LowCards.com Weekly Credit Card Update–March 2, 2018

March 2, 2018, Written By Bill Hardekopf

Debt-Conscious Millennials Are a Threat to Credit Cards
Millennials have been accused of disrupting many industries, from newspapers to brick-and-mortar stores. Credit cards appear to be next in line. Just one out of three millennials carries plastic, according to a Bankrate.com survey, compared to the majority of older Americans. In addition, a Fed survey found the 18 to 24 demographic preferred to pay cash more than others. And if they do carry a card, it tends to be of the prepaid or debit variety. The 2008 global financial crisis and ballooning college tuition may have also scared some millennials away. Millennials are more likely than older generations to have student loans to pay. About 41 percent of them held such debt. And the burden is heavier, too. Story by Lisa Fu for Bloomberg

Credit Cards With Chips Are Reducing In-Store Fraud But Online Breaches Are Picking Up the Slack
Chip-based credit card readers, first introduced around 2011, have led to a 70 percent drop in counterfeit fraud in the United States, according to Visa. Visa says more 481 million chip cards are now in circulation, representing roughly 67 percent of all Visa debit and credit cards. The company also says that nearly two-thirds of US storefronts are using chip cards. Likely due to the fact that EMV cards have been widely adopted, CNP fraud (card not present) is on the rise. Increasingly, hackers are getting their hands on payment card information, and businesses are regularly leaking huge troves of credit card data online. The US leads the world in e-commerce sales, which suggests Americans are far more likely to fall victim to CNP fraud. Data breaches affecting American consumers hit an all-time high last year-up 45 percent from 2016, according to the Identity Theft Resource Center. Story by Dell Cameron for Gizmodo

Barclaycard Wants You to Dine and Dash Legally
Barclaycard is testing a new payment service that could mean the end to waiting for your bill at a restaurant. It’s called Dine & Dash, but in this version, dashing doesn’t mean skipping out on your tab. Instead, with this service, restaurant-goers would download the Dine & Dash app and just tap their phone on the Dine & Dash device at their table once they arrive. They would then order their meals and eat as usual, and once they were done, they could just leave. When the Dine & Dash app registers that the diners have left the restaurant, it will check them out and close the bill, issuing payment from whatever payment option was loaded into the app by the diner. For diners that want to split the bill with a pal, the app allows them to do that. It also allows users to add a tip and apply a discount code, and once everything’s all squared away, the Dine & Dash device lights up green to indicate the bill has been settled. The setup is similar to Mastercard’s Qkr tool. Story by Mallory Locklear for Engadget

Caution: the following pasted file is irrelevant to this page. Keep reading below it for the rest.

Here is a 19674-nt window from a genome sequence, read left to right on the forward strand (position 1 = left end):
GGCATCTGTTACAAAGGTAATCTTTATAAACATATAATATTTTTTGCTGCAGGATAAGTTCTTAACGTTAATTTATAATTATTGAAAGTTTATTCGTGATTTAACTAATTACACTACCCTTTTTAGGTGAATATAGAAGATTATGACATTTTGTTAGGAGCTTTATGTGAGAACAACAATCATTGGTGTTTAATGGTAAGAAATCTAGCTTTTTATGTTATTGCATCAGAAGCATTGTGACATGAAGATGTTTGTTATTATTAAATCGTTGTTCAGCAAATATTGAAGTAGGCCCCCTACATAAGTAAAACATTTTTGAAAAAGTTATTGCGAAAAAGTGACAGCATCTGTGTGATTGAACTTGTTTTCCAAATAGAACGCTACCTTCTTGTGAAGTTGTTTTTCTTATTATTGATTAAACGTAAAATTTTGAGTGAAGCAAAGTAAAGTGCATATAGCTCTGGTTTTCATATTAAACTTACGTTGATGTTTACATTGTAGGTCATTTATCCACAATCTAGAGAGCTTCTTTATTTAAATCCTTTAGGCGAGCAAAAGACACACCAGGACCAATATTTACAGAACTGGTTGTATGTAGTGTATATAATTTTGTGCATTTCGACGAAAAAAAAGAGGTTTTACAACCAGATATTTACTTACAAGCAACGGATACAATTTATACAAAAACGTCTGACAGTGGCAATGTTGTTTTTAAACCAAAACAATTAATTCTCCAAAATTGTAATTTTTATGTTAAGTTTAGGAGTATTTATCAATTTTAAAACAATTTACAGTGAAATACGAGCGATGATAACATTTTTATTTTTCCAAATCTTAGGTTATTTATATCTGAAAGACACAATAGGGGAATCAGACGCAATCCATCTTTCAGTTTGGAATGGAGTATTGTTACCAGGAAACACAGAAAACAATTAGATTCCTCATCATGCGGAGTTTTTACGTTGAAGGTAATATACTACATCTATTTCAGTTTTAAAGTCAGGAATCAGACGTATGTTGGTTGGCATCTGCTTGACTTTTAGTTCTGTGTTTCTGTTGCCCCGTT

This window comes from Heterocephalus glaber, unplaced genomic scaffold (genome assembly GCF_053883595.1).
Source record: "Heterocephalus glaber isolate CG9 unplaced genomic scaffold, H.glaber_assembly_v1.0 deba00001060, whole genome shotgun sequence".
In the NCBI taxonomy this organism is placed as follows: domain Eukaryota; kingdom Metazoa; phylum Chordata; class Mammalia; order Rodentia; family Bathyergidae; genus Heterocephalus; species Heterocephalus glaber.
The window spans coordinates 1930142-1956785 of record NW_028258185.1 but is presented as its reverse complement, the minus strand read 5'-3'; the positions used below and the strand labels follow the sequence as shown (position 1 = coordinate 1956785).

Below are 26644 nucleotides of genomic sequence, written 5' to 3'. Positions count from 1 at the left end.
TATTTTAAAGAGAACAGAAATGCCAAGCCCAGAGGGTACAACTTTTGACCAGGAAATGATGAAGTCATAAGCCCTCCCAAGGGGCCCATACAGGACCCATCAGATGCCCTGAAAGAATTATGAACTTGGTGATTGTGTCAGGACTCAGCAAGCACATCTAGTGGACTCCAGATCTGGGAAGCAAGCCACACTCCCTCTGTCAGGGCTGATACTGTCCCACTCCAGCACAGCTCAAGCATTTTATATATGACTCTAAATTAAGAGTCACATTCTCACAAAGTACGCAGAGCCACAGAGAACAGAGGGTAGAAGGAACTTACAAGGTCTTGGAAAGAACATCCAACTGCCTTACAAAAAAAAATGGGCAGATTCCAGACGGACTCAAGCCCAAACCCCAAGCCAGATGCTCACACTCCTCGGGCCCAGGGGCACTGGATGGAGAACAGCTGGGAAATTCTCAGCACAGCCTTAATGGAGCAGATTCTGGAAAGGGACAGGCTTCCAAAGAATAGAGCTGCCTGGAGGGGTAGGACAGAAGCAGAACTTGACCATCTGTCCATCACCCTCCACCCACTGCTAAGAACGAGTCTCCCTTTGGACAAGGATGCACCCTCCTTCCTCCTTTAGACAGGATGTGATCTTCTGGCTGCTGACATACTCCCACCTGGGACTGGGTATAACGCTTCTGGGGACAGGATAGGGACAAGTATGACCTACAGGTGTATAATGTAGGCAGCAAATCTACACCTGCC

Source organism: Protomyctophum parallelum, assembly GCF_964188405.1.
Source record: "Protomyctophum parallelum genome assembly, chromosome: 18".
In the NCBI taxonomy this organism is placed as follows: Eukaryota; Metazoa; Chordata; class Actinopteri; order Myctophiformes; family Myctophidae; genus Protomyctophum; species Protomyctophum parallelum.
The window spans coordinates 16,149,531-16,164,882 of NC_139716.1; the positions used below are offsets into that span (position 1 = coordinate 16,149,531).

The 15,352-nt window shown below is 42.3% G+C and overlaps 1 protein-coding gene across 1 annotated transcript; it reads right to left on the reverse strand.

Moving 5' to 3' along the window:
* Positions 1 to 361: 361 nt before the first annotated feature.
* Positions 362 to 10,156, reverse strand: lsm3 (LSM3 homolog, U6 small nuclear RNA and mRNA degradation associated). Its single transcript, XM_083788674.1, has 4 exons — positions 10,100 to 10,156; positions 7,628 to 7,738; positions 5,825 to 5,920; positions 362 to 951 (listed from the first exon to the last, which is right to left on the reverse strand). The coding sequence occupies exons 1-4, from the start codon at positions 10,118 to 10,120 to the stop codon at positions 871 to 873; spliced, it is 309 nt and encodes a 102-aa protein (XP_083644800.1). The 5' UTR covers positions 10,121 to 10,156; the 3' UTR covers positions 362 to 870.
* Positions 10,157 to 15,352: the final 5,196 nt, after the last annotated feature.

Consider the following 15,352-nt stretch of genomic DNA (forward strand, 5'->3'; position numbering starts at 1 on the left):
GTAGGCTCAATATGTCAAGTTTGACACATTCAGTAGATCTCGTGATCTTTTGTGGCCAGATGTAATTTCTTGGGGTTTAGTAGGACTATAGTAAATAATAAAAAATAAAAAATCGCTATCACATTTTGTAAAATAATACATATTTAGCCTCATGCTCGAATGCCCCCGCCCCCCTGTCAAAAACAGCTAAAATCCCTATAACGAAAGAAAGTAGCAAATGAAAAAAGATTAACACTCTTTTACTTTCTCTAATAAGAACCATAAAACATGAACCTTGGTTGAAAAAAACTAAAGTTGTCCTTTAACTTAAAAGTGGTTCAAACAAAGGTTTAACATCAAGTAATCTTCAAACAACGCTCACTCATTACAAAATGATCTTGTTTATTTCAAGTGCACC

Citigroup Will Refund $330 Million to Credit Card Customers it Overcharged
Citigroup said it would refund about $330 million to consumers after discovering it had overcharged 1.75 million credit card accounts on their annual interest rates. The company reports the average refund will amount to about $190 per account — including interest. Credit card issuers are required to semi-annually review accounts that experienced an interest rate increase to determine if those accounts are eligible for a rate reduction, according to the Credit Card Accountability, Responsibility, and Disclosure Act of 2009, known as the CARD act. Story by Anna Bahney for CNN

NAACP Files Racial Discrimination Lawsuit Against Capital One Bank
Over the past two years, Capital One Bank has been closing many of its brick-and-mortar locations around the state of Texas in what the bank claims to be a cost-cutting measure. The NAACP, however, has filed a lawsuit in federal court against the publicly traded company, alleging that its actions are discriminatory against its black and Latino customers, while also using black celebrities in its commercials to enhance its agenda. The suit, filed in federal court in the Southern District of Texas, alleges that black and Latino customers are encouraged to use ATM cards to transact their business with the bank, which reduces the possibility of minority customers applying for mortgages, credit, and traditional banking services. Story by Adedamola Agboola for Black Enterprise

How Banks Could Control Gun Sales if Washington Won’t